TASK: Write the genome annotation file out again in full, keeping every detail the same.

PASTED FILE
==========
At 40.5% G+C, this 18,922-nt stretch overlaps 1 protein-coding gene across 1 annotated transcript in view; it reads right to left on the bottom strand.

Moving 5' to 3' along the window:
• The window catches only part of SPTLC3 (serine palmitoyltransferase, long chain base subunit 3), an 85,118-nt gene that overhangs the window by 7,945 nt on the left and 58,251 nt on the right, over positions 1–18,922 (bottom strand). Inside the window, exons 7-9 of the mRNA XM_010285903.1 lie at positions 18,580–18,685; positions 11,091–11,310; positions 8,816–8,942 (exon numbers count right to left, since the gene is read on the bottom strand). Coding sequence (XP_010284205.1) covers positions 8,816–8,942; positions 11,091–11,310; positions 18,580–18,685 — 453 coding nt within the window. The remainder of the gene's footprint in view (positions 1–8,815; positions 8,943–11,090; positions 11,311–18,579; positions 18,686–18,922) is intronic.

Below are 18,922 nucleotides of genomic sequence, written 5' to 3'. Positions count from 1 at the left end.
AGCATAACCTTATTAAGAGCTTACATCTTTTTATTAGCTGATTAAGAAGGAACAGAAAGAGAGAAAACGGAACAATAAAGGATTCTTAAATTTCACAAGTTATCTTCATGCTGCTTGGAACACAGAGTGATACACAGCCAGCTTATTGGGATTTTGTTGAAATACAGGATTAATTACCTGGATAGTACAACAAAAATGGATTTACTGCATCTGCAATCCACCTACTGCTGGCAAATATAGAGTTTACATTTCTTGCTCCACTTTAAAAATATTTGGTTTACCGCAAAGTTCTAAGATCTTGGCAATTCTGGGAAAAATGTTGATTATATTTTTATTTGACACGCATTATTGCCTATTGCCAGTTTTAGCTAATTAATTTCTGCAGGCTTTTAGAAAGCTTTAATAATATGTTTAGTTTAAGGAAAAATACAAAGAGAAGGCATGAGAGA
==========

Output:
At 40.5% G+C, this 18,922-nt stretch overlaps 1 protein-coding gene across 1 annotated transcript in view; it reads right to left on the bottom strand.

Moving 5' to 3' along the window:
• The window catches only part of SPTLC3 (serine palmitoyltransferase, long chain base subunit 3), an 85,118-nt gene that overhangs the window by 7,945 nt on the left and 58,251 nt on the right, over positions 1–18,922 (bottom strand). Inside the window, exons 7-9 of the mRNA XM_010285903.1 lie at positions 18,580–18,685; positions 11,091–11,310; positions 8,816–8,942 (exon numbers count right to left, since the gene is read on the bottom strand). Coding sequence (XP_010284205.1) covers positions 8,816–8,942; positions 11,091–11,310; positions 18,580–18,685 — 453 coding nt within the window. The remainder of the gene's footprint in view (positions 1–8,815; positions 8,943–11,090; positions 11,311–18,579; positions 18,686–18,922) is intronic.

Below are 18,922 nucleotides of genomic sequence, written 5' to 3'. Positions count from 1 at the left end.
AGCATAACCTTATTAAGAGCTTACATCTTTTTATTAGCTGATTAAGAAGGAACAGAAAGAGAGAAAACGGAACAATAAAGGATTCTTAAATTTCACAAGTTATCTTCATGCTGCTTGGAACACAGAGTGATACACAGCCAGCTTATTGGGATTTTGTTGAAATACAGGATTAATTACCTGGATAGTACAACAAAAATGGATTTACTGCATCTGCAATCCACCTACTGCTGGCAAATATAGAGTTTACATTTCTTGCTCCACTTTAAAAATATTTGGTTTACCGCAAAGTTCTAAGATCTTGGCAATTCTGGGAAAAATGTTGATTATATTTTTATTTGACACGCATTATTGCCTATTGCCAGTTTTAGCTAATTAATTTCTGCAGGCTTTTAGAAAGCTTTAATAATATGTTTAGTTTAAGGAAAAATACAAAGAGAAGGCATGAGAGA